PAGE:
E-Coli is a nasty little bacteria that when ingested can cause nausea, bloody diarrhea, and even death in the chronically ill and in young children. It’s in foodstuffs that are contaminated by fecal matter, pure and simple, whether it’s from contaminated water in the field or in the slaughterhouse from processing.
In the field, the crops may become contaminated from cattle grazing nearby and in the slaughterhouse it’s from part of the intestines of the animal being ground up with the meat. It has been estimated that almost all of the ground beef found in fast food restaurants has roughly a teaspoon of fecal matter in it.
This may sound disgusting, but it’s really not harmful to our health if the meat is thoroughly cooked. That’s how Jack-in-the-Box got in trouble in 1994. Someone failed to follow the cooking instructions to cook the hamburger enough and as a result two children died. The company lost half of its sales even though the supplier was the one who contaminated the hamburger meat. Jack-in-the-Box has since come up with the strictest sanitation standards in the business.
Since the Jack incident there seems to be several outbreaks of E-Coli poisoning a year. Last year it was jalapenos and cilantro and tomatoes. This year we had problems with romaine lettuce and here we go again, this time it’s ground beef again.
According to CNN: “Consumers are being warned to check their freezers for recalled beef that may be contaminated with E. coli. The Modesto California-based meat processor Valley Meat Company is voluntarily recalling approximately one million pounds of ground beef. The beef may contain a rare strain of the bacterium E. coli O157:H7. The Valley Meat Company says the ground beef patties and bulk products were produced between October 2nd, 2009 through January 12th, 2010.”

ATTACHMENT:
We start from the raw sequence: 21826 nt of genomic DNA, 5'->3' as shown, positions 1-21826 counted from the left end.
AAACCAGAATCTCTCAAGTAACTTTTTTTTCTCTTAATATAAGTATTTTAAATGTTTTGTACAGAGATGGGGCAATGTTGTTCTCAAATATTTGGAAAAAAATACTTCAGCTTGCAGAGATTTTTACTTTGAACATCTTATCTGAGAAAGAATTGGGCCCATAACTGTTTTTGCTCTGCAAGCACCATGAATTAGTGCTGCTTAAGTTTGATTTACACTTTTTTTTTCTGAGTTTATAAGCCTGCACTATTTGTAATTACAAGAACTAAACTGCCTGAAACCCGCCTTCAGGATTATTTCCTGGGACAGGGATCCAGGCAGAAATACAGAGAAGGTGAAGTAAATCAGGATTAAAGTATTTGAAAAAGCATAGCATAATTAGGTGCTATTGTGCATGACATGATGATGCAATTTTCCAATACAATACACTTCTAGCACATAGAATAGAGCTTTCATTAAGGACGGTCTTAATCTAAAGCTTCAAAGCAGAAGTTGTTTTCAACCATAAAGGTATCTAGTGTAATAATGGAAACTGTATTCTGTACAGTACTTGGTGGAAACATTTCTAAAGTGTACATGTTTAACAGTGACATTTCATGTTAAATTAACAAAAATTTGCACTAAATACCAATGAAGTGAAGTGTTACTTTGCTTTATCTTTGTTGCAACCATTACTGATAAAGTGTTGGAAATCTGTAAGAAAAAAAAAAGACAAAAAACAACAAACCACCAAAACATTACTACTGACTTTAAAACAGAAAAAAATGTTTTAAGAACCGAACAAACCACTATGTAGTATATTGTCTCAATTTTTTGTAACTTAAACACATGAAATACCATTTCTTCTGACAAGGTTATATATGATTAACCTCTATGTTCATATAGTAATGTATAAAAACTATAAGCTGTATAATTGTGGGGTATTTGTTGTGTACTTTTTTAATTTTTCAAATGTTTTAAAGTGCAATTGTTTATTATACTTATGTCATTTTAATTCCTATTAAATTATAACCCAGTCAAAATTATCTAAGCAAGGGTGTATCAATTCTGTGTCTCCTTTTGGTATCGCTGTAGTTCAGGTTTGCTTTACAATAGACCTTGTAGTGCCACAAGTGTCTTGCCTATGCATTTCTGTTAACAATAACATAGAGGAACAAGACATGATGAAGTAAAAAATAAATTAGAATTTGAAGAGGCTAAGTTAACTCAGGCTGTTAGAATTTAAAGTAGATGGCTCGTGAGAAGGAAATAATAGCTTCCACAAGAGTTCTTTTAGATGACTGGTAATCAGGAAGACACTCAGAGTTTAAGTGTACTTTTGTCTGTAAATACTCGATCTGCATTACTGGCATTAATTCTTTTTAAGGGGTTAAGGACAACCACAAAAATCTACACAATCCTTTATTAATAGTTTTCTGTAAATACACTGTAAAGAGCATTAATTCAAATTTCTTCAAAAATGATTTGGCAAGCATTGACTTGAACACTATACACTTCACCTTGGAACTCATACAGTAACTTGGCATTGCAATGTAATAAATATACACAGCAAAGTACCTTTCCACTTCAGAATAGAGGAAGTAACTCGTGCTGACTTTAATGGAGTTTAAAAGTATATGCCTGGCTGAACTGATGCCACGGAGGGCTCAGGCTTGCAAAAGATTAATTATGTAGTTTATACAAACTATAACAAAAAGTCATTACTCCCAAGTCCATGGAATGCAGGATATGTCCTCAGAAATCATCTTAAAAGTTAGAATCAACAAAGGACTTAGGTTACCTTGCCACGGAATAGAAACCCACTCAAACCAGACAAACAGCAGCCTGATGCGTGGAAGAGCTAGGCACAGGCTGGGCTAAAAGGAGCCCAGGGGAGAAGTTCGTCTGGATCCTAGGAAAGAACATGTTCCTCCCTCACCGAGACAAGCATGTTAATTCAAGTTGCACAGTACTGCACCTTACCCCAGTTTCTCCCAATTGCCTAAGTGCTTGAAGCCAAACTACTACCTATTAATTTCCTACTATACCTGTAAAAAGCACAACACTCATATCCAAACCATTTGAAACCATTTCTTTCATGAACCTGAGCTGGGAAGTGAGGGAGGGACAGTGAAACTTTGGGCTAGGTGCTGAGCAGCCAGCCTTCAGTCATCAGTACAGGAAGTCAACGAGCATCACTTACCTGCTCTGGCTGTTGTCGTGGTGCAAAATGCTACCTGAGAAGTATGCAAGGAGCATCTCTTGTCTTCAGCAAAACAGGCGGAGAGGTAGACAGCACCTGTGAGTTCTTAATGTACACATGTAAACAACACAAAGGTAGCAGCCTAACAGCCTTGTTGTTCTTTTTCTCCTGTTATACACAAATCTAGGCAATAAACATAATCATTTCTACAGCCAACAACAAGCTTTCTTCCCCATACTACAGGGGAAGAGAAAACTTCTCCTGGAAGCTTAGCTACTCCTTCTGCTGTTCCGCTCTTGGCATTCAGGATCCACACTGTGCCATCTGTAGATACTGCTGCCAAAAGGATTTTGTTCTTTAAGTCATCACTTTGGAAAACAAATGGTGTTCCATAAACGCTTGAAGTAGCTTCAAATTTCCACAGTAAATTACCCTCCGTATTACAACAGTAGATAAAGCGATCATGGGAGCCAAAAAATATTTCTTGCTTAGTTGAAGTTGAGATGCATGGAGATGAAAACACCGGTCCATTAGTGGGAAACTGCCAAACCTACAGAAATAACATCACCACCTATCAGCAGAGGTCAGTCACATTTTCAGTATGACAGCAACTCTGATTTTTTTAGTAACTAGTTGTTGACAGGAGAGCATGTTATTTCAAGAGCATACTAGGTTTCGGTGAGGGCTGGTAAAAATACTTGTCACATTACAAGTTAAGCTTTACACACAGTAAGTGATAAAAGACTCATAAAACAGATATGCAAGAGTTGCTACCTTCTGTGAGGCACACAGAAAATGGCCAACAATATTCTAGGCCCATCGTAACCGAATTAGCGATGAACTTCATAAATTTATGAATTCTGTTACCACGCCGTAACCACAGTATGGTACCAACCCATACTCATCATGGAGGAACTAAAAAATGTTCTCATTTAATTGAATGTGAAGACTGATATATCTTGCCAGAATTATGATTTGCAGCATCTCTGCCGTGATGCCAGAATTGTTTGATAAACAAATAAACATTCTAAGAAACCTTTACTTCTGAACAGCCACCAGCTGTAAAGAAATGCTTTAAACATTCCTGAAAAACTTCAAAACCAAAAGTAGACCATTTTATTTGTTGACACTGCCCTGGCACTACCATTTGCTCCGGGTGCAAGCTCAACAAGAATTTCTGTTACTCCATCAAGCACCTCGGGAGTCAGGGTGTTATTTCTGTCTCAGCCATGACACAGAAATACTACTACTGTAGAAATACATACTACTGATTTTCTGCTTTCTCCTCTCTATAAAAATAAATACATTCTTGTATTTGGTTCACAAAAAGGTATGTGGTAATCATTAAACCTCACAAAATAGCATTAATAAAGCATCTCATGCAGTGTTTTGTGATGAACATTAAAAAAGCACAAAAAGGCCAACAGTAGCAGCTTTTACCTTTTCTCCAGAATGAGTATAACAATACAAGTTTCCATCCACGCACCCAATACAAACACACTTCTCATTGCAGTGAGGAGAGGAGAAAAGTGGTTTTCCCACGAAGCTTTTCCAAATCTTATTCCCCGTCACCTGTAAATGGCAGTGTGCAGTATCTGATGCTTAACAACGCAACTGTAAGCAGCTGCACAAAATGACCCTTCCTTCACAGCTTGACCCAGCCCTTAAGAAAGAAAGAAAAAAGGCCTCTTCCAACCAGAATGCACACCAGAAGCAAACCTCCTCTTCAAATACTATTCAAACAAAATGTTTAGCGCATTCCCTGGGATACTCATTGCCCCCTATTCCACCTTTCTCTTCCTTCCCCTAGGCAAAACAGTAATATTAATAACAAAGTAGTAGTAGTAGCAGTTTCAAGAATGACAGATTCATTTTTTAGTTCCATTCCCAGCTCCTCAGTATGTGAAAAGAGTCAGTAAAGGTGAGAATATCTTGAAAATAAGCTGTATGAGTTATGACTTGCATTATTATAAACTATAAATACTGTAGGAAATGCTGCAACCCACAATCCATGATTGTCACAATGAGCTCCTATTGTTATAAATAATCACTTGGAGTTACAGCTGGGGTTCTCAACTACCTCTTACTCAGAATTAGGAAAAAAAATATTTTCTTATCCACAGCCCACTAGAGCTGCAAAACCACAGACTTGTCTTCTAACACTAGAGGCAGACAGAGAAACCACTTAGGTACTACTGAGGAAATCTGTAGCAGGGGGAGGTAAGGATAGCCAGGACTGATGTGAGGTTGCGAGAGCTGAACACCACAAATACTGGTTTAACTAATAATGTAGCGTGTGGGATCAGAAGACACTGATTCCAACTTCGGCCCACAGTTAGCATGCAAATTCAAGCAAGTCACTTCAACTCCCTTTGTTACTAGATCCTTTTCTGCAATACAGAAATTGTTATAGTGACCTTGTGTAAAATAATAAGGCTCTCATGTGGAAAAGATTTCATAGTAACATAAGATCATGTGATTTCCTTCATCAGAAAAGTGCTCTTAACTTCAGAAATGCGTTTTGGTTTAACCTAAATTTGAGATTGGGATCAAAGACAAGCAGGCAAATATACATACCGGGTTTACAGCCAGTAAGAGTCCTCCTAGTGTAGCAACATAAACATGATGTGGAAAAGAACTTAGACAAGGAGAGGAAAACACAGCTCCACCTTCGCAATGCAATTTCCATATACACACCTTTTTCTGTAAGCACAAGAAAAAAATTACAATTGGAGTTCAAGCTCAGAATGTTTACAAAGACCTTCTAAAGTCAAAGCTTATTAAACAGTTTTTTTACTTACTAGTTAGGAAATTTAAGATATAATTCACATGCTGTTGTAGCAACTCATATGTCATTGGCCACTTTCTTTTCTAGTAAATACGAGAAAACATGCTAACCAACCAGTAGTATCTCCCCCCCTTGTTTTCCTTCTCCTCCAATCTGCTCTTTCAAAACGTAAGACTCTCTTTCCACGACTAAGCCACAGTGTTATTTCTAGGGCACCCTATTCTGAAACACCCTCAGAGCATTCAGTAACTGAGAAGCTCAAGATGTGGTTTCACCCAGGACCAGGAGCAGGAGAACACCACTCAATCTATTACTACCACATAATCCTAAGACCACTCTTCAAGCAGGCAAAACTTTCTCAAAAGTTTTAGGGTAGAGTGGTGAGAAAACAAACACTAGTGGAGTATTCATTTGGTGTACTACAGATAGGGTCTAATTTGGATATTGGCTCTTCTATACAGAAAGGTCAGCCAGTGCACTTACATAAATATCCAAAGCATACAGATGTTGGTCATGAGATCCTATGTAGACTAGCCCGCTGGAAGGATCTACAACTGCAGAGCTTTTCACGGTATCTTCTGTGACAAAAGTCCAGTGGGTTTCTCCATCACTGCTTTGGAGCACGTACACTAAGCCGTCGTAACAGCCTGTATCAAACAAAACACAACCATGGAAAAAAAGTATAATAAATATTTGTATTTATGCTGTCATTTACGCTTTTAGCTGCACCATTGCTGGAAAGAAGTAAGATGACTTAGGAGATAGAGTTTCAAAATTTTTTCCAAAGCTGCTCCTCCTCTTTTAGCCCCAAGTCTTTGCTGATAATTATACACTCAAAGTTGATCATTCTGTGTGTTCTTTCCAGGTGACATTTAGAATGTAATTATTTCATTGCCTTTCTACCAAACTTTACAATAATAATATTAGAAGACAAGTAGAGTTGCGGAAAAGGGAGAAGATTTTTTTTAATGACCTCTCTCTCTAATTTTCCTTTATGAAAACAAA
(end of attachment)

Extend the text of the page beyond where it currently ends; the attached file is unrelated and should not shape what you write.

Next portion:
So far seven people have been sickened between the months of February and June by the contaminated ground beef. Ground meat products are the most likely to be contaminated by E-Coli. A steak may have some E-Coli on the surface of the meat, but even a rare center is probably safe to eat. But ground meat products, especially hamburger, should be cooked to an internal temperature of at least 160 degrees. Be sure to check it with a thermometer.
When I cook hamburgers on the outside grill I find that it’s really hard to get the internal temperature right without burning them. So I cook them part of the way through on the grill and then simmer them in BBQ sauce on the stove until the internal temperature is 170 degrees.